Notes from Big Ben ...
Let's Bite the Hand That Feeds
By Peter Guest
So JVH doesn't like parking taxes because "it's a tax on people using their cars" (PT's Parking Blog). Where I come from, we call that a "transport policy instrument." You don't want people to use their cars so much so you tax them to make car-use less attractive. If you're sensible, you put the money raised into improving the alternative that you do want them to use: e.g., buses or bikes. That's exactly what Ken Livingstone has done in London with the "congestion charge," where the bus fleet has been massively expanded.
Two points: First, the people who pay the taxes voted for the people who impose the taxes and, second, if you don't pay the parking tax, the city will simply get the money from somewhere else. So, one way or another, you're going to have to pay, John.
Democracy is a wonderful thing, but it can be a pain in the butt when you're trying to get something changed. It took about 10 years from when we first started to talk about changing our parking laws in the UK to the new system first hitting the streets.
In Abu Dhabi, UAE, things are a little simpler; we aim to introduce paid parking in the next few weeks, but have discovered that the municipality has no powers to either charge for street parking or write tickets. How long to change the law? "Anything up to two weeks, but we can probably do it in a day." Who said monarchies are a bad thing?
And that reminds me ...
The UK's "new" 1991 civil parking laws were a straight rip-off of the Washington, DC, Parking Enforcement Program of the 1980s, with two important differences: We did not have a scofflaw provision, and the police were totally excluded from parking enforcement
Fifteen years later, the government has just published a consultation paper in which it is proposing among other things two significant changes:
1. We should have a scofflaw measure where booting is targeted against persistent offenders.
2. Police officers should again have the right to deal with illegally parked vehicles alongside the municipal enforcement staff.
Didn't someone once say that those who don't learn from history will repeat its mistakes?
Call me Mr. President
It's always good when other people think you're doing a good job. On July 11, yours truly was elected President of the British Parking Association. We operate a system whereby you actually get elected as the Junior Vice President and then rise (like cream or scum, depending on your point of view) to the No. 1 job. It's quite a big deal over here. The actual inauguration was at our annual general meeting, but the big shenanigans were later at a formal reception in the Houses of Parliament, where a real, live government minister turned up.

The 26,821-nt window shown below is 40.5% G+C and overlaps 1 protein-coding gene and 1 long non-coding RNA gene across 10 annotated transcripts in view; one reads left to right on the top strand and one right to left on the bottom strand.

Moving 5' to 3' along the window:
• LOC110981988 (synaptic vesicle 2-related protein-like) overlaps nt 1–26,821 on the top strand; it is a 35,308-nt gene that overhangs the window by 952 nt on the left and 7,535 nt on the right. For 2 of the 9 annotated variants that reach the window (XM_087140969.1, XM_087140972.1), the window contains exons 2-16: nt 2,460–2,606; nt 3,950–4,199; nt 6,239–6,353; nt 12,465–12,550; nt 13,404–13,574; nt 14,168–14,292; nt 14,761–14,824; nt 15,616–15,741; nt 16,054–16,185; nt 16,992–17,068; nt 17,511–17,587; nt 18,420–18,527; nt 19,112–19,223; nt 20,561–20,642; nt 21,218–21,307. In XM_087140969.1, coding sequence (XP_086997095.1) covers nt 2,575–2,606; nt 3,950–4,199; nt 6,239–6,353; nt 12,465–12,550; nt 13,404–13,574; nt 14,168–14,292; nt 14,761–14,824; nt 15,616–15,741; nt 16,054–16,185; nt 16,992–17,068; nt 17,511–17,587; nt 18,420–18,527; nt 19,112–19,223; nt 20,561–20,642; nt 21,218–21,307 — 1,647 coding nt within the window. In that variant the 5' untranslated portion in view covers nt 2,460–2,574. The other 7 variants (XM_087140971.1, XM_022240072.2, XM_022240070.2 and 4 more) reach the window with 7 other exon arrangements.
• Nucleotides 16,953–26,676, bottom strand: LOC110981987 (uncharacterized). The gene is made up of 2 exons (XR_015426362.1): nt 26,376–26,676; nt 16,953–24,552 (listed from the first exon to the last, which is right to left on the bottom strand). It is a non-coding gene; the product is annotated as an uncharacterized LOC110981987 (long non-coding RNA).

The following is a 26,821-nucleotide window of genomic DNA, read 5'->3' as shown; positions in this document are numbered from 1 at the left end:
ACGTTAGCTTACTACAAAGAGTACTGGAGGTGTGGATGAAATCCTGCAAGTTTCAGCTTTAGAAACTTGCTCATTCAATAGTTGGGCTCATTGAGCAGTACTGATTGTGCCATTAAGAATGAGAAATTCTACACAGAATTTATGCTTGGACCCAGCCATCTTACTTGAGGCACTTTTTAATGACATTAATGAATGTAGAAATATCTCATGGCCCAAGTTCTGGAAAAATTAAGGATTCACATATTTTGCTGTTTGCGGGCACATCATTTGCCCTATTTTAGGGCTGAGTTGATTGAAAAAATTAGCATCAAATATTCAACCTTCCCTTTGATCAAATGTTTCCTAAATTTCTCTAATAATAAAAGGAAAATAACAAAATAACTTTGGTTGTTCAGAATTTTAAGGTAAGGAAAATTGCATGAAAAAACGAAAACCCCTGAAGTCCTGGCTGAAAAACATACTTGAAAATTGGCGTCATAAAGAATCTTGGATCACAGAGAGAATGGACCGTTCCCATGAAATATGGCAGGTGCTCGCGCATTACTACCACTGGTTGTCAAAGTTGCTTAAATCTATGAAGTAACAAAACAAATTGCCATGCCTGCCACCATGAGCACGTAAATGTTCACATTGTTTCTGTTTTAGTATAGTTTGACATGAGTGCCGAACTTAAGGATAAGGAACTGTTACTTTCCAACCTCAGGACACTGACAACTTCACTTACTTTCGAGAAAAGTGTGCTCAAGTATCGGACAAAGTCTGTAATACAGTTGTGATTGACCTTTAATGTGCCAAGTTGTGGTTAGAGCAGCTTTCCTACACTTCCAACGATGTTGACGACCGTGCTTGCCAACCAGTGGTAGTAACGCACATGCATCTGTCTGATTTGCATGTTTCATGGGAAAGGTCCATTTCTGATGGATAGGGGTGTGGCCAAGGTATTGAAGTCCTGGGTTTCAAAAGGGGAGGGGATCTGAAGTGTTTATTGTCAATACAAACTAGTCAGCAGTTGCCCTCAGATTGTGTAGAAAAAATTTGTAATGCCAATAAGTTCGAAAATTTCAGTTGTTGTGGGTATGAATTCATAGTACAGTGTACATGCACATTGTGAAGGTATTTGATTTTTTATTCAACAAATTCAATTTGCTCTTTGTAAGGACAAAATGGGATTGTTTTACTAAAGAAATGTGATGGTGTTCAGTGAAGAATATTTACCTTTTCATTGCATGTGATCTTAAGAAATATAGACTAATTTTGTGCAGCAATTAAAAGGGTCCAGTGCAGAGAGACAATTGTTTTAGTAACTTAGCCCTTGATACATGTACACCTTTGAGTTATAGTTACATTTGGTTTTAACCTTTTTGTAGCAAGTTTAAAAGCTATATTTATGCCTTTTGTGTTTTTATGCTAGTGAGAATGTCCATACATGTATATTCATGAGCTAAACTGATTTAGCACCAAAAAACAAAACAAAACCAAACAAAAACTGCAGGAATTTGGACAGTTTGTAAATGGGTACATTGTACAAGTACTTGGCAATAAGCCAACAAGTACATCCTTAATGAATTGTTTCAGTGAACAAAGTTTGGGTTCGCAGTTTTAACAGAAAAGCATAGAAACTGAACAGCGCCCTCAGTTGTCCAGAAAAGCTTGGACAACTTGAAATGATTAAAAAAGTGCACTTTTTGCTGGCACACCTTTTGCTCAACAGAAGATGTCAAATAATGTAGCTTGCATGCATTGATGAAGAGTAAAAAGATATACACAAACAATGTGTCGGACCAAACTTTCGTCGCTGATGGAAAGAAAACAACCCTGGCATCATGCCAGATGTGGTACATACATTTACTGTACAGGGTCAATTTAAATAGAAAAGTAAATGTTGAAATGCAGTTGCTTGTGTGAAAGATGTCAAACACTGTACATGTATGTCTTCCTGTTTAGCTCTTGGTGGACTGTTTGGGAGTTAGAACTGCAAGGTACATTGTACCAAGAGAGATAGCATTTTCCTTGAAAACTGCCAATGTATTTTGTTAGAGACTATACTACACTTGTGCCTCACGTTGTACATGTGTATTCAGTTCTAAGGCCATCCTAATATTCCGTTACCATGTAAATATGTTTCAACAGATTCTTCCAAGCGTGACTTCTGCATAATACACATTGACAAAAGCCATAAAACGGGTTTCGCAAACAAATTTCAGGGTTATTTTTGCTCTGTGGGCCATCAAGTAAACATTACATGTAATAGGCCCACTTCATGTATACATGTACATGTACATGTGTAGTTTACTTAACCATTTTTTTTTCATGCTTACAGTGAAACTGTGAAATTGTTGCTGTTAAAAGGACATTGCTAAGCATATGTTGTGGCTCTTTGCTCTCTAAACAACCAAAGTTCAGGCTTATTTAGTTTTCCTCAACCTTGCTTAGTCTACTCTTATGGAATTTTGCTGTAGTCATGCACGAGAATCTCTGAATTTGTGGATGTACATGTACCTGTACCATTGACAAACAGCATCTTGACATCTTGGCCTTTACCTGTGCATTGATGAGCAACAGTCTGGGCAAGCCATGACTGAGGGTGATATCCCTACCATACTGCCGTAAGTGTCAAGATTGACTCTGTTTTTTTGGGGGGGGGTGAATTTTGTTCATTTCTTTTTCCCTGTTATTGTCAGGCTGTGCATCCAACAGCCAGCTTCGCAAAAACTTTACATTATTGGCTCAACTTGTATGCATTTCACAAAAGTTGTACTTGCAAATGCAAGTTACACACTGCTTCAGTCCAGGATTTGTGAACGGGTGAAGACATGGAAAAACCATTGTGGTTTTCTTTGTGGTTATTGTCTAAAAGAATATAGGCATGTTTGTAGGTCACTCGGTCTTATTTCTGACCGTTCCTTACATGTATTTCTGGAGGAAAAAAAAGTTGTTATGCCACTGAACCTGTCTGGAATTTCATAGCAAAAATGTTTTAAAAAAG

I am particularly pleased, since a few years ago I led a campaign to change from a system where the president was appointed to one where he or she was elected. I am the first president to be elected in a competitive ballot.
I am not quite sure what I have let myself in for, but I know that one of the major tasks that faces me is to modernize the governance of the association, which has outgrown its present structure. Whatever happens, it should be an interesting year.
Parking for the disabled
In a recent PT's Parking Blog, JVH commented on proposals by a city to adapt all its parking meters so that they could be used by a person in a wheelchair. Here in the UK we had the same debate with a slightly different result If disabled drivers have to pay, then the equipment has to be fully accessible. If they don't, then it doesn't. The result? At most places parking for the disabled is free.
Incidentally, when did "disabled" come to equal "wheelchair?" A 6-footer with a back problem will have just as many problems using a parking meter at a wheelchair-accessible height as a person in a wheelchair has with a higher mounting.
Aren't our police wonderful? (1)
I live in a small town about 35 miles outside London. Farnborough's main claim to fame is that every two years, we have a major international air show, which some of you may have visited. The show can attract up to 100,000 visitors a day, and traffic conditions are inevitably chaotic. The police introduced various traffic management schemes to try to reduce problems.
One particularly sensitive route is the airfield perimeter road. The local Council has made this a permanent urban clearway, which means that cars can't stop on the road. However, two weeks before the show, the police erected additional signs to warn off drivers who might think of stopping to watch the flying. Sadly, the police always erect the wrong signs, which not only confuses drivers, but also makes the urban clearway unenforceable. Do you think I should tell them?
Aren't our police wonderful? (2)
Finally, back to Abu Dhabi, where the city is implementing paid street parking for the first time. Before doing this, it is reviewing the street geometry to improve parking and to ease traffic and pedestrian flow. In the middle of the trial area is a virtually empty car park, where a day's parking costs about 30% of what will be charged on the street.
Option 1: Allow the local drivers to get used to the concept of paying for parking at a low charge. Option 2: Abolish charges during the street work so drivers are not inconvenienced by it.
The local police have to license any street work, and as a condition, they imposed ...well, I don't really have to say any more, do I?
Peter Guest can be reached at firstname.lastname@example.org.
Article Abstract from September, 2006